Did you watch the debate?
I was driving home from Seattle so had to listen to the first hour the old-fashioned way, via a radio. Radio seems to be the perfect medium for debates. Listeners can’t see the eye roll, the smug lift of the chin, the wry grin, the tightening of the jaw, the flashing smile, or the false pleasantries.
On radio, all you get is what the candidates say.
What I heard is Romney and Obama both running roughshod over the moderator.
I wasn’t sure who was moderating, since I couldn’t see him and I had missed the introductions in my search to find a station carrying the debates. It didn’t take me long to figure out that it was PBS’s Jim Lehrer. Poor man couldn’t get a word in edgewise, and certainly couldn’t steer those wild horses in the right direction.
I get that a candidate must come off as being strong, forceful even, to lead this nation of people nursed on the notion of “My rights trump yours.” To hell with community and what’s best for the whole of us.
Public forums are at their best when they are well-moderated, but moderating is no easy task. One must keep control of the reins the entire time, lest the mules wrangle them away, which is exactly what happened in the first fifteen minutes of last night’s debate and even Mr. Lehrer seemed to be aware of it. Bless his little heart, Mr. Lehrer tried unsuccessfully to get Obama and Romney to quit acting like school boys in a tussle but they simply ignored him. What he needed to do was enter the fray and jerk them both back by their collars and tell them that they had better play nicely or he was going to slap them into Sunday.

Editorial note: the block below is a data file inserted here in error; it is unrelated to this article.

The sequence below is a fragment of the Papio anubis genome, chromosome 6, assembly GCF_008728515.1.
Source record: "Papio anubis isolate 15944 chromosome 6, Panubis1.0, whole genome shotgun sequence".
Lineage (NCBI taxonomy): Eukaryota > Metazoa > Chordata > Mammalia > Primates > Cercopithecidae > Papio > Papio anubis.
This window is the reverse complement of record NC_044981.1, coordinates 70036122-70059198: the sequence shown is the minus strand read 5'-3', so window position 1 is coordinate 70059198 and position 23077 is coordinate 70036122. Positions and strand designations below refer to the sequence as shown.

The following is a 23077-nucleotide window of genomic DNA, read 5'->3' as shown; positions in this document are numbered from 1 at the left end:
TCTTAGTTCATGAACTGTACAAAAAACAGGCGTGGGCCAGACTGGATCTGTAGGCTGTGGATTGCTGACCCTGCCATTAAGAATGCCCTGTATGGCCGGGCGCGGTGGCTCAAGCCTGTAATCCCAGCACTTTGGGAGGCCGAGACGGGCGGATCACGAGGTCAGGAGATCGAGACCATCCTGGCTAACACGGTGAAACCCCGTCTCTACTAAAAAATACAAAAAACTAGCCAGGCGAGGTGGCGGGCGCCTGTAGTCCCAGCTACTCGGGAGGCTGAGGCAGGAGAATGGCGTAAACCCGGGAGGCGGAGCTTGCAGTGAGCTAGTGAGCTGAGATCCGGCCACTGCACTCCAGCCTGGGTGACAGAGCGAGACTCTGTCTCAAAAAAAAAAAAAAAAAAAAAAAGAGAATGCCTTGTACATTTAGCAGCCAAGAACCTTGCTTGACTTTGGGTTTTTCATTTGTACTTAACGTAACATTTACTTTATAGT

People who study these things say the clear winner last night was Romney.
Perhaps so, but the clear loser last night was Lehrer.
And the American public.
Primarily golden-ticket holders often referred to as the Middle Class, who once again, were being fed a pile of hooey and being told it was Hamburger Helper.